• Labour town hall chief tried to have blogger arrested – The Times

Speaker ‘one false move’ from being ousted

“John Bercow is ‘one false move’ away from being ousted, a cabinet minister has warned, amid fury over his handling of Westminster bullying allegations and Brexit. The Commons Speaker avoided a bullying probe last year after a parliamentary committee said the claims were too old. But senior Tories angered by his conduct are now poised to report even the most minor transgression to the new Independent Complaints and Grievance Scheme, which has the power to investigate and sanction all MPs – including Mr Bercow. One cabinet minister said: ‘The Speaker has been on his best behaviour since the changes came in, but we all know it won’t last. He’s on his last warning now – one false move and we’ll have him.’ In October, the Dame Laura Cox inquiry found there was widespread bullying and harassment in Parliament and called for a change in leadership of the Commons. Mr Bercow, who denies all allegations of bullying, has also infuriated senior Tories with his handling of the Brexit debate. Ministers point out that he has repeatedly helped fuel discontent with Theresa May’s deal by calling dozens of her critics to attack her proposals before allowing more supportive MPs to have their say.” – Daily Mail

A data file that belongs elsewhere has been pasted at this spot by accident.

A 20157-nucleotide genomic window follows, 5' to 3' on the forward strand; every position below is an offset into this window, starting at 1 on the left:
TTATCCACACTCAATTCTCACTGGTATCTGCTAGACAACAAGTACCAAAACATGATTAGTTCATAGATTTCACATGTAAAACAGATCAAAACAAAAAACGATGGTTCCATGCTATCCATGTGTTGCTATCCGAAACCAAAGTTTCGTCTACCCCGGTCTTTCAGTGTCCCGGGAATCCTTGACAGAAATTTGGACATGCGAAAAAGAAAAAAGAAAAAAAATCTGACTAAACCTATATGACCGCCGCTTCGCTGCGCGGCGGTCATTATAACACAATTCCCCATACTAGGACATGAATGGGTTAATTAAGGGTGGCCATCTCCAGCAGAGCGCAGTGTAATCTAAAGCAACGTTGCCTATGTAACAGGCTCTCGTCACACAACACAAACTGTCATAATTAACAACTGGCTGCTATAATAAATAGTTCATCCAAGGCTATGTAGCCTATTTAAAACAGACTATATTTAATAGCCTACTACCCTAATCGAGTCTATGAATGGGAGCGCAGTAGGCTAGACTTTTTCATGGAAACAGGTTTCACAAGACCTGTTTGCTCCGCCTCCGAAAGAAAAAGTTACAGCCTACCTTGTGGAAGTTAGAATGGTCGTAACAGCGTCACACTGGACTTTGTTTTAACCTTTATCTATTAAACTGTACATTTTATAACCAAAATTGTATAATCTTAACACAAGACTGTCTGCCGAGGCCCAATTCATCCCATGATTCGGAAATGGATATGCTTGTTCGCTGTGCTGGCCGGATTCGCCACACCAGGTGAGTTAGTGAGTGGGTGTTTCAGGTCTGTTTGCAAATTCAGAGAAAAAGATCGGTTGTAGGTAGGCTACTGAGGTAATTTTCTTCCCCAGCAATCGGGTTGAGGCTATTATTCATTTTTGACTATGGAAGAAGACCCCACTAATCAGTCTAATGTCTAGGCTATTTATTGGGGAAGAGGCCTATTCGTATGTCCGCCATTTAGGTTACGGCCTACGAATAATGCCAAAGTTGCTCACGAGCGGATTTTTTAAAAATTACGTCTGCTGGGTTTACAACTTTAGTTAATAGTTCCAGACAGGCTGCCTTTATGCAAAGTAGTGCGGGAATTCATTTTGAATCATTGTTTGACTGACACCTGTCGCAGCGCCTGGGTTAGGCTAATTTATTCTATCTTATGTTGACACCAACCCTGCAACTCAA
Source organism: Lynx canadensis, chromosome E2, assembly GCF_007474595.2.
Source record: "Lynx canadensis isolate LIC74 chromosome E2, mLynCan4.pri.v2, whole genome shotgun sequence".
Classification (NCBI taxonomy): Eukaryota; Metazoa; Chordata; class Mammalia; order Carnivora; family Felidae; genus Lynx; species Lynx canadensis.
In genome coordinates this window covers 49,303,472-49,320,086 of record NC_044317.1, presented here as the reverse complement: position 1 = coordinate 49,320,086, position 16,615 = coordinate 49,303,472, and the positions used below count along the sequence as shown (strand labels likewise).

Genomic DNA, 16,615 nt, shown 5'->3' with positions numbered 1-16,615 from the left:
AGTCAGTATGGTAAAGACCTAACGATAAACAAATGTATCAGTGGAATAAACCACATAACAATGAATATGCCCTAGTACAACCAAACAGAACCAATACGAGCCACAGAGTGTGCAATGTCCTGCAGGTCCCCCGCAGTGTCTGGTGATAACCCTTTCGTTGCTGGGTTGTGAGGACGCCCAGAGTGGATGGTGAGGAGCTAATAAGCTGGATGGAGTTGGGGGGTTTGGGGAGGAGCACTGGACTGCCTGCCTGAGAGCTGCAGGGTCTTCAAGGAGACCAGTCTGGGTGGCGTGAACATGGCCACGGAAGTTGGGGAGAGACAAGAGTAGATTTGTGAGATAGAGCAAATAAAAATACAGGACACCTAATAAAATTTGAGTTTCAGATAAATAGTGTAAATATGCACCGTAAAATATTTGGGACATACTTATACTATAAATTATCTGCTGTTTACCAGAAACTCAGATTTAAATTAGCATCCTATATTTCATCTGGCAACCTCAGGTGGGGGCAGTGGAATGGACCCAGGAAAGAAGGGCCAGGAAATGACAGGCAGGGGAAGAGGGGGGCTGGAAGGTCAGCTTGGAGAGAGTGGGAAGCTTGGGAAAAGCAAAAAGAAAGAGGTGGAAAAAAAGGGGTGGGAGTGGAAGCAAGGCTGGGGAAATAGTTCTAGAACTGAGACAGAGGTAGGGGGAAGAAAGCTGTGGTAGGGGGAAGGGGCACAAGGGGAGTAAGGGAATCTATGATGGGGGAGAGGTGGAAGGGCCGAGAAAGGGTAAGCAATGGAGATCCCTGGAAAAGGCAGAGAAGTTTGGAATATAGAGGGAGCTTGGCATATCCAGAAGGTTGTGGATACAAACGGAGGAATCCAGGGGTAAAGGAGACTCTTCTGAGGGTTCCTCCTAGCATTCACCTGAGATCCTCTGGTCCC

Lucas calls for meat tax